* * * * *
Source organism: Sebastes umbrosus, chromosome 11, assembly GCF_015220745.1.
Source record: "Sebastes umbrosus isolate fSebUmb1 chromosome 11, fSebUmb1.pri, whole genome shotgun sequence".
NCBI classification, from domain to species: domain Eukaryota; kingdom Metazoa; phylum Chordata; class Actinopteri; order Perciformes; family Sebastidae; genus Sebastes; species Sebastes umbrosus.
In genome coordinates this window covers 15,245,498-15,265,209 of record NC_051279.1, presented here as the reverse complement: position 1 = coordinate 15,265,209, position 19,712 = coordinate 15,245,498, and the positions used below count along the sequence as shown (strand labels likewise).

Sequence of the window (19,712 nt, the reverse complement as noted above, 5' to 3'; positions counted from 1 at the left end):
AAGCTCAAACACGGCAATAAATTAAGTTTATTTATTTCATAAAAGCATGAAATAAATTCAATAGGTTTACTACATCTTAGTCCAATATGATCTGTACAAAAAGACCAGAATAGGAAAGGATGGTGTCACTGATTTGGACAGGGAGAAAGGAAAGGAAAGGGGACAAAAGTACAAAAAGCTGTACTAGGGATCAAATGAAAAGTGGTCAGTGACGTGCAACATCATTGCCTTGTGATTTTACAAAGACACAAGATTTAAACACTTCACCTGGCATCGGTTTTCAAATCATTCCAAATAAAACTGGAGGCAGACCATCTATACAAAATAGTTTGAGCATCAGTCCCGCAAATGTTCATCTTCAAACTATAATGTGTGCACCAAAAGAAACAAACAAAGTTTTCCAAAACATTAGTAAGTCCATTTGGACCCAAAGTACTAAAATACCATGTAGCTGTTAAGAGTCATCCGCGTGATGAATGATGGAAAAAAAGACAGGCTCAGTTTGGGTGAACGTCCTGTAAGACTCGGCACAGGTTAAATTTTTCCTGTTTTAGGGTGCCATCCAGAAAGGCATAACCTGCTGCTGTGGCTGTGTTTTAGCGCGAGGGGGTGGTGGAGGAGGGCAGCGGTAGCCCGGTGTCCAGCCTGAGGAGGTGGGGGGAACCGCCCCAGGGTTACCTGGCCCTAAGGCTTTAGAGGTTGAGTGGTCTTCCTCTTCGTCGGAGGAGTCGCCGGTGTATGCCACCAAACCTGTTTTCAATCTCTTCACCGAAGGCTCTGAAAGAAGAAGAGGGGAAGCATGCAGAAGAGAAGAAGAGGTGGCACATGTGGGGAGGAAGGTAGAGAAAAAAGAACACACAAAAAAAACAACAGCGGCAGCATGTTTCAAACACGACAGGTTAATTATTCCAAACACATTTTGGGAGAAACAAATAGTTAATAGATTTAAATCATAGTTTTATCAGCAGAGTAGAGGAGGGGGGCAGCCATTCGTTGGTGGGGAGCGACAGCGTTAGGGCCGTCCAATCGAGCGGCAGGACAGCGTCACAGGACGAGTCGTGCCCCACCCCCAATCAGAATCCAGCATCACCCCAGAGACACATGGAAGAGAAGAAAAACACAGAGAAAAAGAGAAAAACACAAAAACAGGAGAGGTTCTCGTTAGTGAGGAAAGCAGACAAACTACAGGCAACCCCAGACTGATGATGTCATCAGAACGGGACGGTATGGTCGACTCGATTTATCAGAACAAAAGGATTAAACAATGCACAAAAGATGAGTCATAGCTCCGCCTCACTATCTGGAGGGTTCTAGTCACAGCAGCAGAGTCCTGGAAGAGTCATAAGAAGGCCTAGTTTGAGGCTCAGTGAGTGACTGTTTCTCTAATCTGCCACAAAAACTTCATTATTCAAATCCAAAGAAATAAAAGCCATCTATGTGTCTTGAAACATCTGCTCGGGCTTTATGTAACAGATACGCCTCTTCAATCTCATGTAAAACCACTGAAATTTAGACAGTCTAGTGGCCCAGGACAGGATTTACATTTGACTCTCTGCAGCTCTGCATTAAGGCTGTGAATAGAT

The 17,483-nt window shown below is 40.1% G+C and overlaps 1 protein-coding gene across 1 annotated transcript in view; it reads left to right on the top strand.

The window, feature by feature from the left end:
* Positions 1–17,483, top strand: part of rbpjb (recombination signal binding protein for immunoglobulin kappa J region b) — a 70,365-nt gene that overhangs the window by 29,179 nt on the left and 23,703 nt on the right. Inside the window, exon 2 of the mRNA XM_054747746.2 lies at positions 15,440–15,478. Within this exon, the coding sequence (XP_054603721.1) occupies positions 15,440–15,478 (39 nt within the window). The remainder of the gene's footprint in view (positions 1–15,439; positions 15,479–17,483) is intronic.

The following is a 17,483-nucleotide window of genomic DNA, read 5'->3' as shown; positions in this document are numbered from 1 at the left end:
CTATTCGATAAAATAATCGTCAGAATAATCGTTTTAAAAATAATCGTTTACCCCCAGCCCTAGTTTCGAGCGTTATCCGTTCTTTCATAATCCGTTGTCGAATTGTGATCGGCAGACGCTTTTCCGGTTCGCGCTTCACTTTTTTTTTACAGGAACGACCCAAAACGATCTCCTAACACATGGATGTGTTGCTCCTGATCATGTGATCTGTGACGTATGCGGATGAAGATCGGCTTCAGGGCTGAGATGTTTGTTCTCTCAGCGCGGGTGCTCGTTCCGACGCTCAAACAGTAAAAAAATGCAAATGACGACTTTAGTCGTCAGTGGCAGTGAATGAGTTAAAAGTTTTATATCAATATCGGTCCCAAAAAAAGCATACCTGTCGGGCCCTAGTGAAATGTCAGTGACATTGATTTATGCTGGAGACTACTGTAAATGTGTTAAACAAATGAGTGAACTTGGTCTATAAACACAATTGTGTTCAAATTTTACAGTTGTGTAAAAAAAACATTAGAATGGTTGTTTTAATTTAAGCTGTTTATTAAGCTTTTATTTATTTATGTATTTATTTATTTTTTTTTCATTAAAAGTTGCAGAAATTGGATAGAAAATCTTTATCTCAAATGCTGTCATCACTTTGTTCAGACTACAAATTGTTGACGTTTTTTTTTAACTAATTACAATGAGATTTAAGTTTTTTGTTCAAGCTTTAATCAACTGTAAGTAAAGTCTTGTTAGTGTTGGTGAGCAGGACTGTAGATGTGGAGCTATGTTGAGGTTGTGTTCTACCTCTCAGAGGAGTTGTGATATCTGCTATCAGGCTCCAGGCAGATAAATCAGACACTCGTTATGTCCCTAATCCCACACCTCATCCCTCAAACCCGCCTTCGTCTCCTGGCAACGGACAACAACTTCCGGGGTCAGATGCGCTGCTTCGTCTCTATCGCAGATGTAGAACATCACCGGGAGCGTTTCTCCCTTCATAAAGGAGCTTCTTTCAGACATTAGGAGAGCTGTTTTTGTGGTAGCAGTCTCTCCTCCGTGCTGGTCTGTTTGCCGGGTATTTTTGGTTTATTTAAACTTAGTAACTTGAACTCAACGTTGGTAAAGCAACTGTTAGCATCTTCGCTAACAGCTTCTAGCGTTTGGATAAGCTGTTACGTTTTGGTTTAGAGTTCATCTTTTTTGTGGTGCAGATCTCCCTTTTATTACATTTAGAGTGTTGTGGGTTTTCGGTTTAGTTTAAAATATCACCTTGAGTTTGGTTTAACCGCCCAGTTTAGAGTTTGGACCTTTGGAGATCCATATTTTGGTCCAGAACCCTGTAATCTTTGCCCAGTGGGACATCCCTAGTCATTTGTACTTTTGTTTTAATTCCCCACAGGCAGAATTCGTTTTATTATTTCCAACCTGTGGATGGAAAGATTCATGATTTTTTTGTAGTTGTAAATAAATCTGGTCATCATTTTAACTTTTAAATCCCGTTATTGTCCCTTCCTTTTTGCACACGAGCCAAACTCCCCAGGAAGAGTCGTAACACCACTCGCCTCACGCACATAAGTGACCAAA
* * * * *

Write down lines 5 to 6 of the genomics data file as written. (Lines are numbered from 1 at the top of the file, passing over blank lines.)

Sequence of the window (19,712 nt, the reverse complement as noted above, 5' to 3'; positions counted from 1 at the left end):
AAGCTCAAACACGGCAATAAATTAAGTTTATTTATTTCATAAAAGCATGAAATAAATTCAATAGGTTTACTACATCTTAGTCCAATATGATCTGTACAAAAAGACCAGAATAGGAAAGGATGGTGTCACTGATTTGGACAGGGAGAAAGGAAAGGAAAGGGGACAAAAGTACAAAAAGCTGTACTAGGGATCAAATGAAAAGTGGTCAGTGACGTGCAACATCATTGCCTTGTGATTTTACAAAGACACAAGATTTAAACACTTCACCTGGCATCGGTTTTCAAATCATTCCAAATAAAACTGGAGGCAGACCATCTATACAAAATAGTTTGAGCATCAGTCCCGCAAATGTTCATCTTCAAACTATAATGTGTGCACCAAAAGAAACAAACAAAGTTTTCCAAAACATTAGTAAGTCCATTTGGACCCAAAGTACTAAAATACCATGTAGCTGTTAAGAGTCATCCGCGTGATGAATGATGGAAAAAAAGACAGGCTCAGTTTGGGTGAACGTCCTGTAAGACTCGGCACAGGTTAAATTTTTCCTGTTTTAGGGTGCCATCCAGAAAGGCATAACCTGCTGCTGTGGCTGTGTTTTAGCGCGAGGGGGTGGTGGAGGAGGGCAGCGGTAGCCCGGTGTCCAGCCTGAGGAGGTGGGGGGAACCGCCCCAGGGTTACCTGGCCCTAAGGCTTTAGAGGTTGAGTGGTCTTCCTCTTCGTCGGAGGAGTCGCCGGTGTATGCCACCAAACCTGTTTTCAATCTCTTCACCGAAGGCTCTGAAAGAAGAAGAGGGGAAGCATGCAGAAGAGAAGAAGAGGTGGCACATGTGGGGAGGAAGGTAGAGAAAAAAGAACACACAAAAAAAACAACAGCGGCAGCATGTTTCAAACACGACAGGTTAATTATTCCAAACACATTTTGGGAGAAACAAATAGTTAATAGATTTAAATCATAGTTTTATCAGCAGAGTAGAGGAGGGGGGCAGCCATTCGTTGGTGGGGAGCGACAGCGTTAGGGCCGTCCAATCGAGCGGCAGGACAGCGTCACAGGACGAGTCGTGCCCCACCCCCAATCAGAATCCAGCATCACCCCAGAGACACATGGAAGAGAAGAAAAACACAGAGAAAAAGAGAAAAACACAAAAACAGGAGAGGTTCTCGTTAGTGAGGAAAGCAGACAAACTACAGGCAACCCCAGACTGATGATGTCATCAGAACGGGACGGTATGGTCGACTCGATTTATCAGAACAAAAGGATTAAACAATGCACAAAAGATGAGTCATAGCTCCGCCTCACTATCTGGAGGGTTCTAGTCACAGCAGCAGAGTCCTGGAAGAGTCATAAGAAGGCCTAGTTTGAGGCTCAGTGAGTGACTGTTTCTCTAATCTGCCACAAAAACTTCATTATTCAAATCCAAAGAAATAAAAGCCATCTATGTGTCTTGAAACATCTGCTCGGGCTTTATGTAACAGATACGCCTCTTCAATCTCATGTAAAACCACTGAAATTTAGACAGTCTAGTGGCCCAGGACAGGATTTACATTTGACTCTCTGCAGCTCTGCATTAAGGCTGTGAATAGAT